Revenant Gun by Yoon Ha Lee. Book 3 in Machineries of Empire trilogy. Seemed like an improvement on the lacklustre middle volume, had more events and a solid conclusion. Still didn't have the urgency and focus of the first volume. Unfortunately we seem to live in an age where single volumes are much less viable.
I liked the ending. Would have been nice to expand the setting and see a bit more of the universe than just officers on space vessels. The relationships felt a bit implausible to me, especially a sudden and unexpected love scene.
Overall a decent conclusion, but you'd get most of the value of the series if you just read the first volume.
Found it a bit annoying that you never seem to get an explanation for the massacre at Hellspin Fortress, you never seem to get either a logical or an emotional explanation for why this otherwise calculating character would do it.
What I'm Reading 2
What I'm Reading 3
Dreams Before the Start of Time by Anne Charnock. Low-key science fiction novel that recently won the Arthur C. Clarke award. It takes a familiar idea, that of artificial wombs that can gestate babies without pregnancy, but follows it through in detail. It takes several linked families and follows them over three generations, starting from near the present day.
It's an interesting approach and quite daring to apply the usually female-gendered techniques of the Family Saga to science fiction. The characters and relationships are handled with a realism that's rare in science fiction, and it feels utterly believable the way the ideas are applied.
At first considered eccentric, "bottle babies" soon become the norm, with strangers on public transport scolding traditionally pregnant women for not providing the best environment.
I found it a little frustrating that we don't learn much else about how history has developed in this future world, but otherwise an excellent read.
What I'm Reading 4
Real-World Maintainable Software by Abraham Marin-Perez. Another one I'd had sitting in my library for a while. A shorter text, wouldn't really fill a whole book. Has good but pretty standard advice on how to write maintainable code. Nothing particularly new but the advice seems sensible. I liked the general rule of keeping the number of parameters in a function to four or fewer in general, bundling them up into a new class if you need more.
Doesn't really help with big codebases. One of the guidelines is to try to keep the whole size of a codebase to 150k lines or fewer, which isn't that helpful when you're work every day on a codebase of a few million lines.
What I'm Reading 5
Compliance at Speed by Mark Lustig. Similar to the above in that it's a short technical book but very disappointing: turgid, jargon-filled and with nothing that's not pretty standard.
Went to Germany for a week, mostly staying with my MiL out in the countryside. Managed to get a bit of a rest and get some reading done. Was very hot for a few days, up to about 35C, then thankfully cooled down with some rain. Felt a bit trapped by heat/rain/cantankerous kid and there's not a lot to do.
Went to Augsburg for a short trip which was nice for the variety, didn't get the chance to eat or drink much Bavarian food or beer though. Went to the museum of the Augsburger Puppenkiste (puppet theatre) which is kind of a cult thing in Germany but didn't mean much to me. I can see it would be fun in the same way I'd love to wander round a museum of all the Gerry Anderson puppets and models, but if you'd never watched Thunderbirds or Captain Scarlet it wouldn't be so interesting.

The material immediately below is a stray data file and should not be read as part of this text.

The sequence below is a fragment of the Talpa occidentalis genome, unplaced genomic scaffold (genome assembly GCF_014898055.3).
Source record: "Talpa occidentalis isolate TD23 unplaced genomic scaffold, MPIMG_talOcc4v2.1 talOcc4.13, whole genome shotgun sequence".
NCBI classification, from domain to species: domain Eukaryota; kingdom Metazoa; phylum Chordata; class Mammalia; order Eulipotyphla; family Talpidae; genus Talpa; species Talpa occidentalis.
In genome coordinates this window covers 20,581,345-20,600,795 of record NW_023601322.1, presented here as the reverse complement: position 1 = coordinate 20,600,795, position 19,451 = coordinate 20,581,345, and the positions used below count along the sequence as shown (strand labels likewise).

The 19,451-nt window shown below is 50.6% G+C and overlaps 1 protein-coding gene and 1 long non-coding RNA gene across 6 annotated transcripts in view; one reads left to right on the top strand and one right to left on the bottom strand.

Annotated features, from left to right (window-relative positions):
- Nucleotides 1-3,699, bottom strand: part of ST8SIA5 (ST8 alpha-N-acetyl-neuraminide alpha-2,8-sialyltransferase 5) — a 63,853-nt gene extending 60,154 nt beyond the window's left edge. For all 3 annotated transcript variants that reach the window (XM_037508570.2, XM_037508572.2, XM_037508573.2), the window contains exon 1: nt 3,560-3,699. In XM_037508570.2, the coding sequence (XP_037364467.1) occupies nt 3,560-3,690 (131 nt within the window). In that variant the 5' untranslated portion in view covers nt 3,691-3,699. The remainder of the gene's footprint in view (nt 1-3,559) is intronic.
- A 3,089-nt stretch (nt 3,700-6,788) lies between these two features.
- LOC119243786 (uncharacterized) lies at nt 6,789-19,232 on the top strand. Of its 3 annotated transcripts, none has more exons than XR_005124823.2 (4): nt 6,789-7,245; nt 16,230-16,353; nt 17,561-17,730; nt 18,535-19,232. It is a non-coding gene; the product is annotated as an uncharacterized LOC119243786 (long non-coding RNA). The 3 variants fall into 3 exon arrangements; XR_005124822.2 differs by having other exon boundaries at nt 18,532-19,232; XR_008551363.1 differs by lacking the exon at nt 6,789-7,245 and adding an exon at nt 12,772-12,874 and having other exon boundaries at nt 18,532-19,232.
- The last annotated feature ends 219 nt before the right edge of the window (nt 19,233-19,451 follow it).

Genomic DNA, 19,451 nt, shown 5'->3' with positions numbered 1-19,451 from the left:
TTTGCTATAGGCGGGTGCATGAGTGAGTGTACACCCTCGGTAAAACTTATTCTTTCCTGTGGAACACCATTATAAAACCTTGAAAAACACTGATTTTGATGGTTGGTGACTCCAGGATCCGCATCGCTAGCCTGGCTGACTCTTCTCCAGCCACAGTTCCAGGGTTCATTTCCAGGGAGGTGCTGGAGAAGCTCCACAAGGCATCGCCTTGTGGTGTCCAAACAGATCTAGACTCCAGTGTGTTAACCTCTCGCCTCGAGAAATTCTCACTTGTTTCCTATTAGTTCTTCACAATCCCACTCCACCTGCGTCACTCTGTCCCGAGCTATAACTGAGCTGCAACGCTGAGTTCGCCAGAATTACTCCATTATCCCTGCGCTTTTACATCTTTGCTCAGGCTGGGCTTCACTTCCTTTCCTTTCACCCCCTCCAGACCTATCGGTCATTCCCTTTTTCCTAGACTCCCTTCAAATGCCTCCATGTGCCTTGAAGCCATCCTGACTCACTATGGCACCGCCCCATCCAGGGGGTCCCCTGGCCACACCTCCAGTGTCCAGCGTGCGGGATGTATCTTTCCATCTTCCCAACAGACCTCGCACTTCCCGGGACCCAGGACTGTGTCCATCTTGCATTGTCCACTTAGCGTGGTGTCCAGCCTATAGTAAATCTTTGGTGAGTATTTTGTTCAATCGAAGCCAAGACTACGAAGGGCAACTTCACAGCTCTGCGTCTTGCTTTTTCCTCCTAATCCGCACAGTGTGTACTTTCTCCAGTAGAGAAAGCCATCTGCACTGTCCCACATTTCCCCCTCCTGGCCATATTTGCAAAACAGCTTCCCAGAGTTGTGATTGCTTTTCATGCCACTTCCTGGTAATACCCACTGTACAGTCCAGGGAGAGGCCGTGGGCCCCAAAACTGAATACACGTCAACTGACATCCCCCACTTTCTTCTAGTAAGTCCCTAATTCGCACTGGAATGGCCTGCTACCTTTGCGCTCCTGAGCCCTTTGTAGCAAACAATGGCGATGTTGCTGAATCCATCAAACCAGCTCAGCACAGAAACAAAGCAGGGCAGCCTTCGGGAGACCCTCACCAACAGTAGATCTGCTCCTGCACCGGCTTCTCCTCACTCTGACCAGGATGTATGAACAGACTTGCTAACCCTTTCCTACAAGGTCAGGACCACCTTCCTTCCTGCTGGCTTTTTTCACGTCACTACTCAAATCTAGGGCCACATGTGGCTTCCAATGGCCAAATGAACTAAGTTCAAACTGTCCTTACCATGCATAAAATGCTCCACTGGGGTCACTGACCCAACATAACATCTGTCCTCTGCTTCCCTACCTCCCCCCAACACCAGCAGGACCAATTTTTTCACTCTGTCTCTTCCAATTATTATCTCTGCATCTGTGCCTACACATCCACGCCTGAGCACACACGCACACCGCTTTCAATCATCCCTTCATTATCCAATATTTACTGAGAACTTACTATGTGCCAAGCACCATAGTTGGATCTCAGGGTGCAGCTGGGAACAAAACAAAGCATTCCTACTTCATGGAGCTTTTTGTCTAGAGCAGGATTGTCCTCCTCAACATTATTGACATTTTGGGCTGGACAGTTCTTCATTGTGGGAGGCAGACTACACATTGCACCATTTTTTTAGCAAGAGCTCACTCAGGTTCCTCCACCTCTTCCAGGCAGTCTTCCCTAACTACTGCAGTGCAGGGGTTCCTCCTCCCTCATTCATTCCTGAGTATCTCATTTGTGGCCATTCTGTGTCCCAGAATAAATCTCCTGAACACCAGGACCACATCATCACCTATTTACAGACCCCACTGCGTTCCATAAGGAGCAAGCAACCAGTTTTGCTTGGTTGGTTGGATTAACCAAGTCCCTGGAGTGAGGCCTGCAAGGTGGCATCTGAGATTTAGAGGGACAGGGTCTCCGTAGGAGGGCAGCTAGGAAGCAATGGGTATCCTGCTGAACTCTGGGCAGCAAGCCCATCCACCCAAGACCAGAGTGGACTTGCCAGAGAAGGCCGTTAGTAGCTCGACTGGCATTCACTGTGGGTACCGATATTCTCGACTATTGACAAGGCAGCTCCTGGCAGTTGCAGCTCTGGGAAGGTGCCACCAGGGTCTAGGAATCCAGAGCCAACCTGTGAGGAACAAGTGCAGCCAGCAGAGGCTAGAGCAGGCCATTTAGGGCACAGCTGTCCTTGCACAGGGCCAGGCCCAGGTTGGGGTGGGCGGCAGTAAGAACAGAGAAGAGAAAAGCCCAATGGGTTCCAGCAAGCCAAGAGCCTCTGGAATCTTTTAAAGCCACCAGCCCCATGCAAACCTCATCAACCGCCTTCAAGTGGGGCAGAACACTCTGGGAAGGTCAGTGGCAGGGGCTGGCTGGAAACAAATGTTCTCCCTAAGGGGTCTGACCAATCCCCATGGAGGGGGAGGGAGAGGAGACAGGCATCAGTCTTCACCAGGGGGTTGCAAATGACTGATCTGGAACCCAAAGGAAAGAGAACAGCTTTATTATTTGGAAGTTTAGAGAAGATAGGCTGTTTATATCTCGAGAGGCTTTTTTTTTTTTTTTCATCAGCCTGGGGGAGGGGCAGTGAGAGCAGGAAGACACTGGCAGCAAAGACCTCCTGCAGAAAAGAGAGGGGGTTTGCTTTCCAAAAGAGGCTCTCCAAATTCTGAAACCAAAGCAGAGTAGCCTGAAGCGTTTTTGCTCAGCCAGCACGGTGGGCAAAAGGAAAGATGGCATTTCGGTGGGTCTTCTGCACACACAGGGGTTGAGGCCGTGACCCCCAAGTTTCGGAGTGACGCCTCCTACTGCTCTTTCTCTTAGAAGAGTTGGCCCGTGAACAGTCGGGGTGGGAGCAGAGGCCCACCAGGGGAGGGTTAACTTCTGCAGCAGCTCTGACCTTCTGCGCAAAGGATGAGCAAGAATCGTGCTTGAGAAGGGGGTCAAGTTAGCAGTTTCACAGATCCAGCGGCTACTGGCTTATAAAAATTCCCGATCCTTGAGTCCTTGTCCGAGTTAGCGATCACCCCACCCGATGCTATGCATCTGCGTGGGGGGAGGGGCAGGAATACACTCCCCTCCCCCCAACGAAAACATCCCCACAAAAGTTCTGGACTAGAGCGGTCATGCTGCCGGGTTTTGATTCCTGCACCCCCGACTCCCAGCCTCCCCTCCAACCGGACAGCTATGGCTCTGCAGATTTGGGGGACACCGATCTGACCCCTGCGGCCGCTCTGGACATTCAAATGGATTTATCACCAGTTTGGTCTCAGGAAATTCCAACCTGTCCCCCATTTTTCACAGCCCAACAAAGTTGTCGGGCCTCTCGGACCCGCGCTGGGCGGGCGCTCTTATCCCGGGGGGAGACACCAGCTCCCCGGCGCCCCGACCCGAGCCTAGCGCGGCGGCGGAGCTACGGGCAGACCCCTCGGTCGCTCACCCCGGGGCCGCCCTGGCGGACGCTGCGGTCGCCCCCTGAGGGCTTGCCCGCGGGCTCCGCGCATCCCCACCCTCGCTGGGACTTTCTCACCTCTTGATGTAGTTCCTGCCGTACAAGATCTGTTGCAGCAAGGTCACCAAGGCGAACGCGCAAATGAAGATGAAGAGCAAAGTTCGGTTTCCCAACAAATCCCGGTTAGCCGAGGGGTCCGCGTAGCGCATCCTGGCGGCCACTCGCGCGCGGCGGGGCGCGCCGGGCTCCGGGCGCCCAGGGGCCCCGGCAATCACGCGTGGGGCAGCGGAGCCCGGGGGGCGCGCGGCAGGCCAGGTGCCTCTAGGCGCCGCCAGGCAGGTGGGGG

There was also a local festival that was interesting, they do a kind of comedy boat race down a small stream.
Took a day off for myself before the family holiday. Was planning on doing some paperwork but felt my sanity demanded a day off. Went swimming in the outdoor pool in the morning: I sometimes go at lunchtime but it was great to just swim as long as I wanted without having to watch the clock for my limited time.
In the afternoon went to Tate Modern to see a couple of exhibitions. Saw the Picasso exhibition which focuses on one year in his life, 1932, though it cheats a little bit by adding some earlier works for comparison. Fantastic exhibition, with an amazing explosion of creativity there. Sculptures and some great paintings.
Also saw the Shape of Light photography exhibition, which has photographs from the last hundred years alongside other artworks related to them. This one was a bit more low-key but very thought-provoking.
Both well worth seeing.
Politics. Why The American Right Never Liked V.S. Naipaul. Britain's Populist Revolt. No-platforming on Twitter can work – and Baked Alaska proves it. Twitter is a powerful publisher. Twitter's Misguided Quest to Become a Forum for Everything:
Unlike a smaller community, to which admission is a choice that reflects your interests or needs or personality, Twitter has no shared identity beyond “people who want to use Twitter to post...Sci/Tech. A Brief Guide to Neuro-Products. Mastodon anti-abuse features. Institutional archaeology.
The platform can’t easily say what smaller intentional forums can: "We don’t want this here; you’re violating the spirit of our community; go away."
Articles. Is Queen’s "Bohemian Rhapsody" Actually About Coming Out? Minimalist Magic: The Star Trek Look. To Boldly Go: the Hurried Evolution of Star Trek's Opening Narration. William Shatner's "Has Been". How Ethiopian runners train. Ancient Greeks, colour and race.
|< No good deed goes unpunished | o hai >|